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Contents

THE NEW GOVERNMENT
3
A Rules
5
C Officers
7
D Oaths
9
E Instructions
11
F Qualifications
12
G Elections
13
H Enumeration
15
V The Courts
150
VI The Militia
153
B Employment
156
VII The Army
159
VIII The Militia
160
IX Codfish
164
X Fugitives
166
XI Summary
167

I Investigation
16
II The Special Role of the Senate
17
A The French Consular Convention
18
B The Fishboum Affair
19
C The Southern Indians
20
D The Fort Harmar Treaties
22
III The Executive Branch
24
A The Presidents Role in Legislation
25
B Emoluments and Titles
28
C The Department of Foreign Affairs
32
D Other Officers
37
IV The Courts
43
B The Supreme Court
48
SUBSTANTIVE LEGISLATION
51
B Whiskey
56
C Ship Licensing
58
D Inspection Laws
59
E Seamen
61
F The Slave Trade
62
II Spending
64
B Lighthouses
65
C Other Spending Proposals
67
III The Public Credit
69
A Paper Money
70
C The Assumption of State Debts
72
IV The Bank of the United States
74
V Military Indian and Foreign Affairs
77
B Indians
81
C Pirates
83
VI Miscellany
84
B Patents and Copyrights
86
C Crimes
89
D States
93
E Territories
99
F The Seat of Government
103
VII The Bill of Rights
106
CONCLUSION TO PART ONE
112
INTRODUCTION TO PART TWO
121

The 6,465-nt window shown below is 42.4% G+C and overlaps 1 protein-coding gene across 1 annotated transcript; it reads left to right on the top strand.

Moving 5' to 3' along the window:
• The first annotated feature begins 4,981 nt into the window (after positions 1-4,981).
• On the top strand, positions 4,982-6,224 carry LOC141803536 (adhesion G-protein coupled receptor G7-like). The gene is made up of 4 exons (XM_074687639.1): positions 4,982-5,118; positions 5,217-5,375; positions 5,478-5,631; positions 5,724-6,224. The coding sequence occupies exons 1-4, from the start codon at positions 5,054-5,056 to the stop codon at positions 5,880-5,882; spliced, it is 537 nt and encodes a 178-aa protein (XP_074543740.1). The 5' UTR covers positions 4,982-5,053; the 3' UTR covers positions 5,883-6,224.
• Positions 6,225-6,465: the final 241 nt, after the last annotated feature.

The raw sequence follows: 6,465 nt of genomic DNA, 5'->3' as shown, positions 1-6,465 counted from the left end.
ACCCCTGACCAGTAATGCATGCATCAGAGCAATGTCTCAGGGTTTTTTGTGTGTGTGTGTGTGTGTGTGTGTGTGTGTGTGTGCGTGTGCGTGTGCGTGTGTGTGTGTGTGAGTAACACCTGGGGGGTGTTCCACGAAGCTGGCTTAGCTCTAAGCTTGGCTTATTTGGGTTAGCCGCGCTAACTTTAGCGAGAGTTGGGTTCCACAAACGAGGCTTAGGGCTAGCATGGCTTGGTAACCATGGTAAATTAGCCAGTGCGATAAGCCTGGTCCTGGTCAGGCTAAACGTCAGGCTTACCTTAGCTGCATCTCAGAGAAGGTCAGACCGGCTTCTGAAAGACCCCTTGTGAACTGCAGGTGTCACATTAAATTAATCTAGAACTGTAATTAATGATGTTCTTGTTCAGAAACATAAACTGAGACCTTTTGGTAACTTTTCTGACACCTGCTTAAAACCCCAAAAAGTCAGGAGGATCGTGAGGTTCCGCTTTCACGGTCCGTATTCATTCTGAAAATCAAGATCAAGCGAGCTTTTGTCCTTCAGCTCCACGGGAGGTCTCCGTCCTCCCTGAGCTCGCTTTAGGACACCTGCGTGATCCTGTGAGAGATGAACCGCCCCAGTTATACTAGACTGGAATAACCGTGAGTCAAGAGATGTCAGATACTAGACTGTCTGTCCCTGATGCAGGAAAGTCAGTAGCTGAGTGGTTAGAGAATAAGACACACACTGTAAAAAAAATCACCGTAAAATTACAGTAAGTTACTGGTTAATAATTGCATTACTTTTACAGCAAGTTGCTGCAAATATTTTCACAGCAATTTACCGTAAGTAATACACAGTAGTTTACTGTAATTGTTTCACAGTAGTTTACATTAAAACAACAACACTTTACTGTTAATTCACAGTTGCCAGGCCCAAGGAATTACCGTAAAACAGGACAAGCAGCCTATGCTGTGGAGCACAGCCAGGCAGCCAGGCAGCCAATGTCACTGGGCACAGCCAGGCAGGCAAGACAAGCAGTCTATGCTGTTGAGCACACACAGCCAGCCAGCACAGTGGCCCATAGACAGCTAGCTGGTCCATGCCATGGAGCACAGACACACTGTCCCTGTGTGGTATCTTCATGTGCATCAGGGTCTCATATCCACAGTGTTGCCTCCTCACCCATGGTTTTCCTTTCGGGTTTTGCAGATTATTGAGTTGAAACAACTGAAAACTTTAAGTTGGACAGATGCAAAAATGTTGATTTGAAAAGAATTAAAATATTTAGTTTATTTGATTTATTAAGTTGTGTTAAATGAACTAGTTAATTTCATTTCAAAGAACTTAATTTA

II The President
132
B Succession
135
C Special Elections
140
III The Post Office
142
B Federalism and Other Problems
146
IV The Mint
148
THE THIRD CONGRESS 17931795
168
I Neutrality
170
B The Aftermath
176
II Defense
179
B The President and Congress
182
III St Domingo
184
IV Insurrection
185
V Citizenship
188
VI The Eleventh Amendment
191
VII The District of New Hampshire
194
VIII The Southwest Delegate
196
IX The Flag
200
THE FOURTH CONGRESS 17951797
202
I The Jay Treaty
205
B The Role of the House
207
II Tennessee
213
III Congressional Powers
218
B Direct Taxes
221
C Perils of the Deep
223
D Kidnapping and the Right to Petition
225
IV Randall and Whitney
228
THE FIFTH AND SIXTH CONGRESSES 17971801
235
A Declaring the Peace
237
B The Provisional Army
240
C Volunteers
244
D The French Treaties
246
II The Enemy Within
249
A Aliens
250
B Sedition
256
C The Expulsion of Matthew Lyon
259
D The Cases of Duane and Randolph
262
E Alls Well That Ends Well
265
III Odds and Ends
270
A The Impeachment of Senator Blount
271
B Mr Pinckneys Gifts
277
C The Mississippi Territory
280
D The District of Columbia
282
IV The Election of 1800
284
B Mr Bayards Conscience
288
CONCLUSION
292
THE CONSTITUTION OF THE UNITED STATES
295
INDEX
311
Copyright

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About the author (1997)

David P. Currie (1936-2007) was the Edward H. Levi Distinguished Service Professor of Law at the University of Chicago. He is the author of four volumes in the Constitution in Congress series and the award-winning two-volume history The Constitution in the Supreme Court.